Our perception of learning shapes the way we instruct and lead. Here are four common models of learning and leadership:
Learning Model – EMPTY VESSEL – BLANK STATE
Students are empty vessels that are filled by learning new things. Additive learning assumes uniform voids are filled by uniform chunks of learning.
Leading Method – PASSIVE STUDENT – ACTIVE TEACHER
Classic classroom techniques of presenting blocks of material (lectures, repetition, etc.) with students in a passive role and teachers as presenters.
Learning Model – CONDITIONED RESPONSES
Students are motivated by biological and psychological urges that are subject to conditioned responses. “Do this, get that”
Leading Method – SYSTEM OF REGIMENTATION
Coercion with rewards and punishments to condition desired responses.
Learning Model – STAGES OF DEVELOPMENT
Learning happens in a progressive set of stages and is doled out as the instructor recognizes each stage of development.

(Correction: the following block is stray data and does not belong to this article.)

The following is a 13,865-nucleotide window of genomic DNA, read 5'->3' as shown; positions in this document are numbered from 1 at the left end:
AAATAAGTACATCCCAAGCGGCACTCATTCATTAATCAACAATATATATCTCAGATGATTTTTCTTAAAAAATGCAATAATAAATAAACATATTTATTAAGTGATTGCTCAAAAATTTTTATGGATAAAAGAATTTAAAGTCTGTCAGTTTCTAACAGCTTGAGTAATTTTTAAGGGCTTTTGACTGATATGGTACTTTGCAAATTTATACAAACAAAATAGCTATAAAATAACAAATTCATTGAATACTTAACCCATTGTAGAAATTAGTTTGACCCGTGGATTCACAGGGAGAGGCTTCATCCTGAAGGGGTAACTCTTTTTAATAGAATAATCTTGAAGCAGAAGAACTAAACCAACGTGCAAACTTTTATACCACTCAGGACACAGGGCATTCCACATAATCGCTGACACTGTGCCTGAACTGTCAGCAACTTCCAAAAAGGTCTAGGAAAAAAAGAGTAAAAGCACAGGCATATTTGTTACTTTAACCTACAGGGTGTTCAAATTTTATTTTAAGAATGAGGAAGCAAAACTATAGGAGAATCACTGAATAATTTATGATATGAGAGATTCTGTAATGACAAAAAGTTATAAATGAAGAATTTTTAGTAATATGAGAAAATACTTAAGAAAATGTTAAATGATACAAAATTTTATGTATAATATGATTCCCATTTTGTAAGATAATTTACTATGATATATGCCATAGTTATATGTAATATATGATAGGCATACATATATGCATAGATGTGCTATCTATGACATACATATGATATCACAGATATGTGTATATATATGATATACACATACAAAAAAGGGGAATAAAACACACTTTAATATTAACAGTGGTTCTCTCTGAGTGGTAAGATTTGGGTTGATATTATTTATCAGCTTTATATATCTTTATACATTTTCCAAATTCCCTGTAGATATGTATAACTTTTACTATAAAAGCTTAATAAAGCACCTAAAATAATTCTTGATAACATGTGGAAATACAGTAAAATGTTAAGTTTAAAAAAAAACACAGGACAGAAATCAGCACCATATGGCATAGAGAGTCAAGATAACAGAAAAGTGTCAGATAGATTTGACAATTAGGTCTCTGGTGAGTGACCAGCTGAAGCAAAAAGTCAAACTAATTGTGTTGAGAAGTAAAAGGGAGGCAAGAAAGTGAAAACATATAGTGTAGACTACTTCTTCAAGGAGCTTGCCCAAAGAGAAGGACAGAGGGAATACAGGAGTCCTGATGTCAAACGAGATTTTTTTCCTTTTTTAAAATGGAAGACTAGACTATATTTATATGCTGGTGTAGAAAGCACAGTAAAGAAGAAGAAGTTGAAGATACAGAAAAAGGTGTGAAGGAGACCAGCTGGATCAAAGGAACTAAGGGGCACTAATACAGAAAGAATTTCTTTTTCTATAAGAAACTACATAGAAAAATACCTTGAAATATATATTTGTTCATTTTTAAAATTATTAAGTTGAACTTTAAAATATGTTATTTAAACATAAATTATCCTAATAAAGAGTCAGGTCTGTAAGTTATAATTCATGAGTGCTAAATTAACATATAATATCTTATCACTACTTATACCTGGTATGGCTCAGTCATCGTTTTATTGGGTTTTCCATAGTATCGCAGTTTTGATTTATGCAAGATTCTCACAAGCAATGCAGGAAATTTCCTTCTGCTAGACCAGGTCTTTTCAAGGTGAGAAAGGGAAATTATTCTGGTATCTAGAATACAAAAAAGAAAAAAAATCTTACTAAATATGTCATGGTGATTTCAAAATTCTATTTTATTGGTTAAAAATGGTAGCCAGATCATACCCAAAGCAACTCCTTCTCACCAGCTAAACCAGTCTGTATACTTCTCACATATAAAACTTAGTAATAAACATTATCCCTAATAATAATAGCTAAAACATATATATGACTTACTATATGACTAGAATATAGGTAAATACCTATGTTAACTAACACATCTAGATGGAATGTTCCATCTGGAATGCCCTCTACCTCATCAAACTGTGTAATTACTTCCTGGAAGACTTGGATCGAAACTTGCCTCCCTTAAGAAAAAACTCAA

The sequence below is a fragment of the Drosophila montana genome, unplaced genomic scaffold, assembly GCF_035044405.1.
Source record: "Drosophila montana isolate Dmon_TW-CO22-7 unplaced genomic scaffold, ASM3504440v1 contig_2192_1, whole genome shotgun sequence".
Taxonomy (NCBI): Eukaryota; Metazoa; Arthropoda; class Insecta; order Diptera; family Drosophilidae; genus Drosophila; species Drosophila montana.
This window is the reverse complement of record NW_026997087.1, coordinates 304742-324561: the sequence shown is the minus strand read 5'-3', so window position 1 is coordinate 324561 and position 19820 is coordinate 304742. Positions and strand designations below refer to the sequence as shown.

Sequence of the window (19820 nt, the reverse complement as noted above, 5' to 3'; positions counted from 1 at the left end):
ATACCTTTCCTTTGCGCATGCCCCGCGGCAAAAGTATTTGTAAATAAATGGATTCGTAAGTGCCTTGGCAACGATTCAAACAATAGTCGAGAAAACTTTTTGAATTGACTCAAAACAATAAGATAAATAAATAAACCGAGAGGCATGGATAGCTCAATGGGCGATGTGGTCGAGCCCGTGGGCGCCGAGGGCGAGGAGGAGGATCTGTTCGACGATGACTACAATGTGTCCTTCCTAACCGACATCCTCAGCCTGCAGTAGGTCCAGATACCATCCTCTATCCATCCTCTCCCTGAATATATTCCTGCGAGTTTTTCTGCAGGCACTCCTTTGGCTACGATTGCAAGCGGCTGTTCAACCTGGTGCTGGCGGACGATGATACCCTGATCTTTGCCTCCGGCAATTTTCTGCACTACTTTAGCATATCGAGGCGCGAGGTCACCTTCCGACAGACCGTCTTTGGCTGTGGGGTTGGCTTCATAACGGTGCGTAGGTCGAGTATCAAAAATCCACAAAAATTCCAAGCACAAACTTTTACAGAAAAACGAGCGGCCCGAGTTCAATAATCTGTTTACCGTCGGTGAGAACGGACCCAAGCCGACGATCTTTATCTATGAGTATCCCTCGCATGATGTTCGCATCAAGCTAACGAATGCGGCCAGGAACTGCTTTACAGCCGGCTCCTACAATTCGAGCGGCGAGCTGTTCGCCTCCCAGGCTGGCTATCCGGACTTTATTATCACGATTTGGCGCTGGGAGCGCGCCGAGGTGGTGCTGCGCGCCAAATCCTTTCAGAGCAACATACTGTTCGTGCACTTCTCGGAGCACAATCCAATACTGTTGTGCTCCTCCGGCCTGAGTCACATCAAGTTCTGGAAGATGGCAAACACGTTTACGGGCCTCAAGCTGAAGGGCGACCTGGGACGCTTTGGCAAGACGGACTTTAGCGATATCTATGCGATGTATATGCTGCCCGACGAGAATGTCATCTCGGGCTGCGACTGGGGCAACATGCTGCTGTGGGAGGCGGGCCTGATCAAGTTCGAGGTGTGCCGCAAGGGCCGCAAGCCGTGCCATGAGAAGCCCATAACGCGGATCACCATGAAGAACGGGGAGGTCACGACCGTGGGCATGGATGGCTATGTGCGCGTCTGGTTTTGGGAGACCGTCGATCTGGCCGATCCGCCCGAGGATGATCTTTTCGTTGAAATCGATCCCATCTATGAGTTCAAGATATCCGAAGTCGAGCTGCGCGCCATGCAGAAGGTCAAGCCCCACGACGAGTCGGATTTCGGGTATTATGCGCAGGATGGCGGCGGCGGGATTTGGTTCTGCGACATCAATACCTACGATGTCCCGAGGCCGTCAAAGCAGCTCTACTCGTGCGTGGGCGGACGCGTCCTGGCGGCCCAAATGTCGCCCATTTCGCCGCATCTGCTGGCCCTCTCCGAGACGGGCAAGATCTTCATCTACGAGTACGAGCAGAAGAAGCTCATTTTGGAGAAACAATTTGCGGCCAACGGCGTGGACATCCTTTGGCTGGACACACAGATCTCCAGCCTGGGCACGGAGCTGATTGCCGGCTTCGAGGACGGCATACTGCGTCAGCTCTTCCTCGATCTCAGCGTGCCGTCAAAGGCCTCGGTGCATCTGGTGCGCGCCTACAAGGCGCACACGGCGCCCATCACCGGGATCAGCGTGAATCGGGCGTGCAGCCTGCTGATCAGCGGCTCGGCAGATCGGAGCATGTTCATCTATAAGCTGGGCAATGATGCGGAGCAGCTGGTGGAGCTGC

Leading Method – CONDITIONAL PROGRESSION
New information is shared when instructor is satisfied that the student has met the conditions of each stage.
Learning Model – COLLABORATION
Students want to be good at something, take pride in accomplishment and have a sense of integrity about their work. Some activities are more compelling to a given individual than others.
Leading Method – COACHING – MENTORING
Students and teachers collaborate on selecting what they learn and when. Instruction is designed to respond to individual progress and interest.
None of these models and methods are the ‘right’ ones; they all work depending on the goals of the instruction, the conditions (time and place) and the material being presented.
I will contend that collaboration the most applicable model and coaching and mentoring is the most applicable method for Scouting. Our goal is to grow thoughtful, participating, ethical adults who possess clear ideas of self worth and service. Part of that goal is achieved as they learn easily demonstrable skills (like first aid and camping skills) and this may be better accomplished through a combination of the other models and methods.
Knowing that there are many approaches and honing our use of all of them bring our Scouts a bit closer to the aims we have for them.